A glacier is a huge river of ice that forms when thick layers of snow fall on top of each other and are pressed together. Most glaciers form high up in mountains, where it’s so cold that any snowfall never melts. They are found all around the world, usually in polar and mountainous regions.

Most of the world’s glacial ice is found in Antarctica and Greenland, but glaciers are found on nearly every continent, even Africa. Because certain climatic and geographic conditions must be present for glaciers to exist, they are most commonly found above snow line: regions of high snowfall in winter and cool temperatures in summer. This condition allows more snow to accumulate on the glacier in the winter than will melt from it in the summer. This is why most glaciers are found either in mountainous areas or the Polar Regions. However, snow line occurs at different altitudes: in Washington State the snow line is around 1,600 meters (5,500 feet), while in Africa it is over 5,100 meters (16,732 feet), and in Antarctica it is at sea level. The amount of snowfall a glacier receives is very important to its survival, which is why some cold regions, like Siberia, have almost no glaciation—there is not enough snowfall.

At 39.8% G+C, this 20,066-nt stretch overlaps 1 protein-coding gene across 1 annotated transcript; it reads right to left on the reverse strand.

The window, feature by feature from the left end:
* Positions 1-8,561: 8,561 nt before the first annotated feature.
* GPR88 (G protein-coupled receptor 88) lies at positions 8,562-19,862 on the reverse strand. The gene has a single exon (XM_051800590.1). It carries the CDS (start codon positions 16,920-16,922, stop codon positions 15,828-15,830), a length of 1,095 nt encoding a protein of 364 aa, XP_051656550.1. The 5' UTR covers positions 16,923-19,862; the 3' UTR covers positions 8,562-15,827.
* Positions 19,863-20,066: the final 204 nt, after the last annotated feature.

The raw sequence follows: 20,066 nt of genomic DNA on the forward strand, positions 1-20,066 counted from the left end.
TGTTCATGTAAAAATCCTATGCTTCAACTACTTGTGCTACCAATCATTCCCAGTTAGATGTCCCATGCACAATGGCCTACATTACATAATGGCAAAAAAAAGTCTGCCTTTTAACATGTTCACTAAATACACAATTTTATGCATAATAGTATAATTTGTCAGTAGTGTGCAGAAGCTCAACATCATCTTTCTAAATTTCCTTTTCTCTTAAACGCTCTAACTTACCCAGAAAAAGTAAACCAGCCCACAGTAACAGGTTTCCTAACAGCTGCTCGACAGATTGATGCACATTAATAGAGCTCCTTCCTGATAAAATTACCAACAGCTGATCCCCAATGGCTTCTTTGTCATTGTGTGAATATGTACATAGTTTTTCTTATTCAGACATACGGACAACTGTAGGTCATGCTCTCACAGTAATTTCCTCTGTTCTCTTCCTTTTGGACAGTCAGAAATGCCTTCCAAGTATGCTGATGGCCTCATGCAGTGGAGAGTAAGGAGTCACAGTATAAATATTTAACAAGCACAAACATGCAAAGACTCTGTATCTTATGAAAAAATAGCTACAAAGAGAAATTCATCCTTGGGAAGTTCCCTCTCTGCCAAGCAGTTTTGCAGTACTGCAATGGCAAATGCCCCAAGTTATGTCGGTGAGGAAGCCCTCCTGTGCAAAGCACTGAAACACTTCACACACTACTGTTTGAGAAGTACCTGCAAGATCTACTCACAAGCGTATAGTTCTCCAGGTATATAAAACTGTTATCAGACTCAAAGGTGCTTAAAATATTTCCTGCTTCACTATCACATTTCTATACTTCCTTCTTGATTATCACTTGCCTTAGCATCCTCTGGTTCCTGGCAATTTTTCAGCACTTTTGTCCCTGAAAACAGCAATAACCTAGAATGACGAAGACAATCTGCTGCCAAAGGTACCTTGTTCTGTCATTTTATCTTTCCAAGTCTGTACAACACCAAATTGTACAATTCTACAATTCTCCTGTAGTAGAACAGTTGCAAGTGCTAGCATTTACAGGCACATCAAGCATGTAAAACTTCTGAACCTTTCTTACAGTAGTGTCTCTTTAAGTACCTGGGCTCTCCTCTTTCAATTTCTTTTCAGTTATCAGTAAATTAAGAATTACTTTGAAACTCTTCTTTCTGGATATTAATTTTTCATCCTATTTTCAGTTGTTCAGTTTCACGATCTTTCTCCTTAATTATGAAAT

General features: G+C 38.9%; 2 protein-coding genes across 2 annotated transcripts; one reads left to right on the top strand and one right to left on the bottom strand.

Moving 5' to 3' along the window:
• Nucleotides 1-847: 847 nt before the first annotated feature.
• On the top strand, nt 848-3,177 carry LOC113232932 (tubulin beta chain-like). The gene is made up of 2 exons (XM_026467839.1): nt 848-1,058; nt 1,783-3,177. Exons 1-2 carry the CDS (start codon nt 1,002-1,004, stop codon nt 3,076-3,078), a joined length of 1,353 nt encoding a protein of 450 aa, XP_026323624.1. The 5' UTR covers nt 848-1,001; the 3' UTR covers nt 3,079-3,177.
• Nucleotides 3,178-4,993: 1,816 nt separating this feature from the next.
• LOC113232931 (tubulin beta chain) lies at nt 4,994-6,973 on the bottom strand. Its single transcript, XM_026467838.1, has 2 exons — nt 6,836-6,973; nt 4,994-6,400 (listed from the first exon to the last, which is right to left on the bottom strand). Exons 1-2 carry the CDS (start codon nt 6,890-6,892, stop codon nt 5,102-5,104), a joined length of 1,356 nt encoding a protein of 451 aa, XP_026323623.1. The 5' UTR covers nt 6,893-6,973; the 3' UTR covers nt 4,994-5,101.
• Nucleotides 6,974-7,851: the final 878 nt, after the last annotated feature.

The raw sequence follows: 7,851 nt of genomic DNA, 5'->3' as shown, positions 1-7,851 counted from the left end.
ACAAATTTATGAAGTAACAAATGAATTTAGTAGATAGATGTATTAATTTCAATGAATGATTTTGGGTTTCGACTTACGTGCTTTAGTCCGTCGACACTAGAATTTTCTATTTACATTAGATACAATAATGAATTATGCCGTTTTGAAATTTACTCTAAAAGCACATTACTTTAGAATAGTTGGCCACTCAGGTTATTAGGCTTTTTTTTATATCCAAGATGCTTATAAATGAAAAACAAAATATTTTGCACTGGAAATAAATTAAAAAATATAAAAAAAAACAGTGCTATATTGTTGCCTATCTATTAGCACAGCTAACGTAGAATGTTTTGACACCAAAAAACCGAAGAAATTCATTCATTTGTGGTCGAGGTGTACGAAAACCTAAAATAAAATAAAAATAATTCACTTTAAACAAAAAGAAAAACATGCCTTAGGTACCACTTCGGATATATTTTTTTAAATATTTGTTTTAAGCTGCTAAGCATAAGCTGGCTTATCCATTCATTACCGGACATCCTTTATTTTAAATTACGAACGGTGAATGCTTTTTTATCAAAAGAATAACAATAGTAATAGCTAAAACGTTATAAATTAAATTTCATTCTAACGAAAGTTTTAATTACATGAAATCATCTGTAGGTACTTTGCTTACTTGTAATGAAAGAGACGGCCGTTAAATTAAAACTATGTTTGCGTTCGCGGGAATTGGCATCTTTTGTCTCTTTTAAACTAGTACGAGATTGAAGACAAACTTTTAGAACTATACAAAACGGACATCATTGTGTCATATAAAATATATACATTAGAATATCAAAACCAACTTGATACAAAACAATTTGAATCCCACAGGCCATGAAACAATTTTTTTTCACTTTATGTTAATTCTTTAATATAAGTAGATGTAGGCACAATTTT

Picture Credit : Google